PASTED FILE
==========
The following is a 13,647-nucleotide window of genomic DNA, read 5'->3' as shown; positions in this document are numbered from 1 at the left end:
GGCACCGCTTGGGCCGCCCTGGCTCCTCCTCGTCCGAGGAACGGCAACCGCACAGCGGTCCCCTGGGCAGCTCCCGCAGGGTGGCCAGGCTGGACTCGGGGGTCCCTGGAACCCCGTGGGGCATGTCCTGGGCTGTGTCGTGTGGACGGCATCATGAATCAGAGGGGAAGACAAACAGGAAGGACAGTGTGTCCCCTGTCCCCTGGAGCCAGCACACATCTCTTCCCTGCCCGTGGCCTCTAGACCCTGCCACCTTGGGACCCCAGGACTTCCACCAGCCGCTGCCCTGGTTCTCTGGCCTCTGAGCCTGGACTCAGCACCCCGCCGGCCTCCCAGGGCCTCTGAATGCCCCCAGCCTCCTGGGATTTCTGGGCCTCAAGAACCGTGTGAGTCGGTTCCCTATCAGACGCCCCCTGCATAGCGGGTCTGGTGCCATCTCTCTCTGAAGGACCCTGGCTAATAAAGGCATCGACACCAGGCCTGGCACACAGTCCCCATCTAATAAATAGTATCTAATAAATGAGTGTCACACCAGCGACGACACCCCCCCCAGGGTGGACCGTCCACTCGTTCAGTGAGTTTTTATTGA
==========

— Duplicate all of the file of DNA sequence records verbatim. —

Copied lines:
The following is a 13,647-nucleotide window of genomic DNA, read 5'->3' as shown; positions in this document are numbered from 1 at the left end:
GGCACCGCTTGGGCCGCCCTGGCTCCTCCTCGTCCGAGGAACGGCAACCGCACAGCGGTCCCCTGGGCAGCTCCCGCAGGGTGGCCAGGCTGGACTCGGGGGTCCCTGGAACCCCGTGGGGCATGTCCTGGGCTGTGTCGTGTGGACGGCATCATGAATCAGAGGGGAAGACAAACAGGAAGGACAGTGTGTCCCCTGTCCCCTGGAGCCAGCACACATCTCTTCCCTGCCCGTGGCCTCTAGACCCTGCCACCTTGGGACCCCAGGACTTCCACCAGCCGCTGCCCTGGTTCTCTGGCCTCTGAGCCTGGACTCAGCACCCCGCCGGCCTCCCAGGGCCTCTGAATGCCCCCAGCCTCCTGGGATTTCTGGGCCTCAAGAACCGTGTGAGTCGGTTCCCTATCAGACGCCCCCTGCATAGCGGGTCTGGTGCCATCTCTCTCTGAAGGACCCTGGCTAATAAAGGCATCGACACCAGGCCTGGCACACAGTCCCCATCTAATAAATAGTATCTAATAAATGAGTGTCACACCAGCGACGACACCCCCCCCAGGGTGGACCGTCCACTCGTTCAGTGAGTTTTTATTGA